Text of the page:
Most of the sweet William died that winter. While the planter was sitting in the garden, some shiso seeds must have fallen into it, and produced a lot of “volunteer” shiso plants. I thought the green and purple herbs were pretty so I let them grow. The shiso died at the end of last summer, so I cut off the stalks before I moved the planter to my office for the winter.
I wasn’t too surprised to see shiso seedlings again in my planter recently; like many herbs, shiso grows like a weed. But then, the tiny herbs started blooming! The plants are only two to four inches (5 to 10 cm) tall. When they grow outside, even in the same relatively small window planter, shiso plants usually reach two feet (60 cm) tall or more before they bloom.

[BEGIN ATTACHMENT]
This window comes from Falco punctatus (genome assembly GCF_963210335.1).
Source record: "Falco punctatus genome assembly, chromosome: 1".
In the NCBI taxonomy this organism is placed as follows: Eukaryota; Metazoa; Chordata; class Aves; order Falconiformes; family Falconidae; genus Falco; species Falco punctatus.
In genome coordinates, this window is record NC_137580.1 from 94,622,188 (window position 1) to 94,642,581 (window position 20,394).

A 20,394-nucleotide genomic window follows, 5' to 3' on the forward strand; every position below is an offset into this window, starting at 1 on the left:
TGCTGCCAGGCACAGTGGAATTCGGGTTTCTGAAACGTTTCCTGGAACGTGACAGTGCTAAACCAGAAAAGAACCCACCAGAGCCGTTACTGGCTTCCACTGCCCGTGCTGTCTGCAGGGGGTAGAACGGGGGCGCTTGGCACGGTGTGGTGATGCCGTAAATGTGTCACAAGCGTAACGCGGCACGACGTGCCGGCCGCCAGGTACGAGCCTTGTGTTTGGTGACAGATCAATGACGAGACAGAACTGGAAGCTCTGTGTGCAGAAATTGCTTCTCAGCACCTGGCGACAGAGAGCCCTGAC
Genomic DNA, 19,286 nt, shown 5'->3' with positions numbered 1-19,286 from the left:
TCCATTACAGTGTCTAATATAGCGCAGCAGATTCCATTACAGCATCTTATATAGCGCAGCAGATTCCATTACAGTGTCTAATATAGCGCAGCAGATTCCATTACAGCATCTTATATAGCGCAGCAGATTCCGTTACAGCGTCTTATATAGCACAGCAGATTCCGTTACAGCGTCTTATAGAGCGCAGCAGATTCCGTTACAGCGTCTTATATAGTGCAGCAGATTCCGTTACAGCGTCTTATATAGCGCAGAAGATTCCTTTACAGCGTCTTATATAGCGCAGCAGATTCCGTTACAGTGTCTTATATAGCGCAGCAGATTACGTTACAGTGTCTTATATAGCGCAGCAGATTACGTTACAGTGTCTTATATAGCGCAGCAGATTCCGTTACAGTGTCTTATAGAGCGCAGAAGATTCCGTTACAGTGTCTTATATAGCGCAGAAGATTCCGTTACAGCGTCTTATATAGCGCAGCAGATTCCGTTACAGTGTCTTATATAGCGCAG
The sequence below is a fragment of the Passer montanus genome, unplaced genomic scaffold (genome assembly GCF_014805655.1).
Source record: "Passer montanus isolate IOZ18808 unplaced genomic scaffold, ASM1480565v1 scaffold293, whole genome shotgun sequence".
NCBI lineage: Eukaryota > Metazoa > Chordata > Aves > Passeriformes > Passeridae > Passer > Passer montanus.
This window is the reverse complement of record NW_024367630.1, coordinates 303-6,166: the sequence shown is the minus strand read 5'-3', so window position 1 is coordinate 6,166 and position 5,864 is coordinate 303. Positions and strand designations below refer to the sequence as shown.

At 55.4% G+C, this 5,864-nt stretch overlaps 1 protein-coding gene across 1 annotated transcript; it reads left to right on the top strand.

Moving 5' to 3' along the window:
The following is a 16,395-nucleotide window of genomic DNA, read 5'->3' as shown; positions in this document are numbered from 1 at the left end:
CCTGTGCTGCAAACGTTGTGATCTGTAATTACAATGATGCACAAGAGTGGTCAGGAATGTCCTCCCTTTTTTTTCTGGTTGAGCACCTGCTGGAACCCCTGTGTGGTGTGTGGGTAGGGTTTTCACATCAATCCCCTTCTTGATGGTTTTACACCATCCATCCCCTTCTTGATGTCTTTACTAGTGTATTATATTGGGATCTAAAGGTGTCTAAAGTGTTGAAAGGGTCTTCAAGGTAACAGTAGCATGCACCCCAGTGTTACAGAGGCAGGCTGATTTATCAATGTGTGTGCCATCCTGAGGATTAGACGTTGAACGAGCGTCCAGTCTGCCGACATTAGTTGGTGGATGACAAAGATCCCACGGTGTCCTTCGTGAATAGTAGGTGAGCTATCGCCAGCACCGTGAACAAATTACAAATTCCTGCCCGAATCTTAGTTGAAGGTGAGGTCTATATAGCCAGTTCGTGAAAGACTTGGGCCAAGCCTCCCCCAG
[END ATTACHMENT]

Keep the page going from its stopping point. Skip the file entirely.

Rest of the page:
Green shiso is known as ao-shiso (青紫蘇, literally “blue shiso”) in Japan. The leaves are used in cooking; for example, chopped, fresh leaves may be added to cold noodles. The flavor is difficult to describe but delicious.
The leaves of aka-shiso (赤紫蘇, “red shiso”) appear purple to me. They are typically used as a dye for foods such as umeboshi (pickled plums) rather than as a flavoring agent.